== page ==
With a rare combination of pointed wit and potent wisdom, Taleb plows through human illusions, contrasting the classical values of courage, elegance, and erudition against the modern diseases of nerdiness, philistinism, and phoniness.
“Taleb’s crystalline nuggets of thought stand alone like esoteric poems.”—Financial Times
From the Trade Paperback edition.
In this major contribution to ethical history, Mill's treatise defends the view that all human action should produce the greatest happiness overall, and that happiness itself is made up of "higher pleasures," such as the cultural, intellectual, and spiritual, and "lower pleasures," such as the physical. The relationship of utilitarian theory to other ethical systems, and powerful arguments in its favor — especially when concerning justice — are brilliantly discussed. How do we weigh options to maximize happiness for self and for those around us? From common-day dilemmas to large-scale social decisions, this exposition remains as relevant today as it was to intellectual and moral dilemmas of the nineteenth century.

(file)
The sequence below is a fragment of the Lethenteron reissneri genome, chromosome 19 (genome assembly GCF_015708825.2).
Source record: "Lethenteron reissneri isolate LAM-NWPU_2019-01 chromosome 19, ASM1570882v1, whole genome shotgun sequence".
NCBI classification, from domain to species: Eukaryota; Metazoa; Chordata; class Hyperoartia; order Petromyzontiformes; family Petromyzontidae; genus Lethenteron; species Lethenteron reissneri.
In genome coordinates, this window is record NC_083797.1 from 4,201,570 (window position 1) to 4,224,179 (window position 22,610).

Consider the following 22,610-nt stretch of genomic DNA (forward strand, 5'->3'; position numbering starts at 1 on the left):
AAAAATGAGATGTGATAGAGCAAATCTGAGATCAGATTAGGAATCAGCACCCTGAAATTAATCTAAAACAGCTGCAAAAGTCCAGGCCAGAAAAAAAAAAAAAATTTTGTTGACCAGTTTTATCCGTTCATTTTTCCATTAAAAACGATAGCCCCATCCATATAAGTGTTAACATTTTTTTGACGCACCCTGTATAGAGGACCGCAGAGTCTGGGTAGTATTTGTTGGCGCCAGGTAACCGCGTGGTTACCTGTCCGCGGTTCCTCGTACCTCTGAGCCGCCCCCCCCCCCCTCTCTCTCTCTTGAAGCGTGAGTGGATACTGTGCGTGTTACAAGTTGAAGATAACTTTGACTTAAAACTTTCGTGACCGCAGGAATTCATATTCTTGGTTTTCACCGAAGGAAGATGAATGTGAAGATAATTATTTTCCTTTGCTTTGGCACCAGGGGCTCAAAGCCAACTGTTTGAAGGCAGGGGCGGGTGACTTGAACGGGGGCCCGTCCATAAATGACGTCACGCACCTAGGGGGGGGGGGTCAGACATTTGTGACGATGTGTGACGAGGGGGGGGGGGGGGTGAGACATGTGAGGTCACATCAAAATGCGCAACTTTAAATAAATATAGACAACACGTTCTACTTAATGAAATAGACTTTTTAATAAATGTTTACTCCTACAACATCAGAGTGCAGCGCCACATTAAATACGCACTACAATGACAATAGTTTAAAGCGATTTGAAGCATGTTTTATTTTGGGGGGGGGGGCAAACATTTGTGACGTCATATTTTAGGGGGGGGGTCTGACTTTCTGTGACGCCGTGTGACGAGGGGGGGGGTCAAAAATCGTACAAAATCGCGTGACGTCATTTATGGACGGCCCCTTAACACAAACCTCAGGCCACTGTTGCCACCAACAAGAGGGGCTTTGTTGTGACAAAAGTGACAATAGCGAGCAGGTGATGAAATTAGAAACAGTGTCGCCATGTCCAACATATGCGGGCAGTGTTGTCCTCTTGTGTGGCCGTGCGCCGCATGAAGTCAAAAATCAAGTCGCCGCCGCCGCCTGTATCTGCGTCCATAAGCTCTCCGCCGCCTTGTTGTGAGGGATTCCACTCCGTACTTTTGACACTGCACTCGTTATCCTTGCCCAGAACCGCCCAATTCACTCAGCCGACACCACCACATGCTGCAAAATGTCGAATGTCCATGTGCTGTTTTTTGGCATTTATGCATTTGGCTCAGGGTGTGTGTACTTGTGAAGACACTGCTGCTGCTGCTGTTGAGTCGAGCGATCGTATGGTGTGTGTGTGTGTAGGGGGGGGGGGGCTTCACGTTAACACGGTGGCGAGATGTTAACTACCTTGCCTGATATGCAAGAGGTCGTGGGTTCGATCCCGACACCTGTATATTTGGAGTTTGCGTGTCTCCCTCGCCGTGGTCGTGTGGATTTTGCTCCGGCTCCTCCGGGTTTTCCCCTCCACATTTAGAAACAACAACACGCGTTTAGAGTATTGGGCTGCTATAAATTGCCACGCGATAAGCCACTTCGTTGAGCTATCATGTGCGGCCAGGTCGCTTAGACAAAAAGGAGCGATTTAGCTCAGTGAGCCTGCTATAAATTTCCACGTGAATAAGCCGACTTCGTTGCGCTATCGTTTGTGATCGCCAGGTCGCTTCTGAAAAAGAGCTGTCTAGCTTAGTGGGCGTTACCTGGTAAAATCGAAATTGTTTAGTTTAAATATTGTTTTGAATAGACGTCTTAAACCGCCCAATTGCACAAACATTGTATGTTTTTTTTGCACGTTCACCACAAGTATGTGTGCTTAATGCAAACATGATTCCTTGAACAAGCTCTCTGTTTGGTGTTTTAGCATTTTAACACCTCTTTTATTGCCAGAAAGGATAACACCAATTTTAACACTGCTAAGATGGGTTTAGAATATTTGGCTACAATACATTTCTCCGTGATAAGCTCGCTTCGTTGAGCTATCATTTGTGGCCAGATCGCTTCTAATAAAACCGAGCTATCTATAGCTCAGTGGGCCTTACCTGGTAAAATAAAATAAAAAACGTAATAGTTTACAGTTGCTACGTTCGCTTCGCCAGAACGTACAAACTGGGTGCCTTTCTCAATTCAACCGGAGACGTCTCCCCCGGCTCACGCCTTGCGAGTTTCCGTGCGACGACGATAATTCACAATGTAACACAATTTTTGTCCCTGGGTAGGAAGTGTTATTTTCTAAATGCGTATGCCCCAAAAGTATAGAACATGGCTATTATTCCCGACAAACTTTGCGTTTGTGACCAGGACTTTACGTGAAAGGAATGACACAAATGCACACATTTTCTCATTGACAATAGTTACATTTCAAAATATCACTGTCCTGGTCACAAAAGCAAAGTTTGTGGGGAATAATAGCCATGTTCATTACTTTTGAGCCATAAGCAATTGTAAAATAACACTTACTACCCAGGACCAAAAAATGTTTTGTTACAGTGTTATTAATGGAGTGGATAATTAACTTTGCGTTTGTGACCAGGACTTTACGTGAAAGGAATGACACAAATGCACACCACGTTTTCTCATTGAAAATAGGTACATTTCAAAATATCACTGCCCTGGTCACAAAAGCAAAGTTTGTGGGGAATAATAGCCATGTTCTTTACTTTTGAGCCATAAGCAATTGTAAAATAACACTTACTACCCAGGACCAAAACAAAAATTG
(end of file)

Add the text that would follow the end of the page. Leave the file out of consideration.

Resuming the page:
Everyone blames his memory, no one his judgment.
Gratitude is merely the secret hope of further favors.
It is often merely for an excuse that we say things are
We rarely think people have good sense unless they agree with us.
The more than 500 brief musings included here make for entertaining and thought-provoking reading. This invaluable collection will also serve as a sourcebook for writers, speakers, or anyone who needs a quick quip.
Schopenhauer's reasoning encompasses the influence of the Upanishads and Buddhist teachings, as well as the works of Plato and Kant. His philosophy had an enormous impact on contemporary philosophy and literature, and on subsequent thinkers such as Nietzsche, Freud, and Wittgenstein. Published toward the end of his life in a collection called Parerga und Paralipomena, these essays include "On the Sufferings of the World," "On the Vanity of Existence," "On Suicide," "Immortality: A Dialogue," "Further Psychological Observations," "On Education," "On Women," and "On Noise," plus "A Few Parables." They remain among Schopenhauer's most popular works, offering insights into his philosophy as a whole as well as the human condition.